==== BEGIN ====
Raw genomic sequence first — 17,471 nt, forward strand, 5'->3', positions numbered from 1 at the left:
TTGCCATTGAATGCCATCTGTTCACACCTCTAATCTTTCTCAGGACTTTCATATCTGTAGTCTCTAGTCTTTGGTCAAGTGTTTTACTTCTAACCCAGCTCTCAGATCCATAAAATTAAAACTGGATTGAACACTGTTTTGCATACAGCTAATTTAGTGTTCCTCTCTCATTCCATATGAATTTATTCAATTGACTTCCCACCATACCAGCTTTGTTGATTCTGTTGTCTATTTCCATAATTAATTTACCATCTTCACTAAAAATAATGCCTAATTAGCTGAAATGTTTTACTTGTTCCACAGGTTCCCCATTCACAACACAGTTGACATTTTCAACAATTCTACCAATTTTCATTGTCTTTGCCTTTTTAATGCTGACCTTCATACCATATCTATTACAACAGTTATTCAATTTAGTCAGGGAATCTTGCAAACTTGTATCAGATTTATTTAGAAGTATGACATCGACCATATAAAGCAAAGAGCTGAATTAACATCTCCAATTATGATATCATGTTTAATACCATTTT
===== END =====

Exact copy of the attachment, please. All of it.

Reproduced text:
Raw genomic sequence first — 17,471 nt, forward strand, 5'->3', positions numbered from 1 at the left:
TTGCCATTGAATGCCATCTGTTCACACCTCTAATCTTTCTCAGGACTTTCATATCTGTAGTCTCTAGTCTTTGGTCAAGTGTTTTACTTCTAACCCAGCTCTCAGATCCATAAAATTAAAACTGGATTGAACACTGTTTTGCATACAGCTAATTTAGTGTTCCTCTCTCATTCCATATGAATTTATTCAATTGACTTCCCACCATACCAGCTTTGTTGATTCTGTTGTCTATTTCCATAATTAATTTACCATCTTCACTAAAAATAATGCCTAATTAGCTGAAATGTTTTACTTGTTCCACAGGTTCCCCATTCACAACACAGTTGACATTTTCAACAATTCTACCAATTTTCATTGTCTTTGCCTTTTTAATGCTGACCTTCATACCATATCTATTACAACAGTTATTCAATTTAGTCAGGGAATCTTGCAAACTTGTATCAGATTTATTTAGAAGTATGACATCGACCATATAAAGCAAAGAGCTGAATTAACATCTCCAATTATGATATCATGTTTAATACCATTTT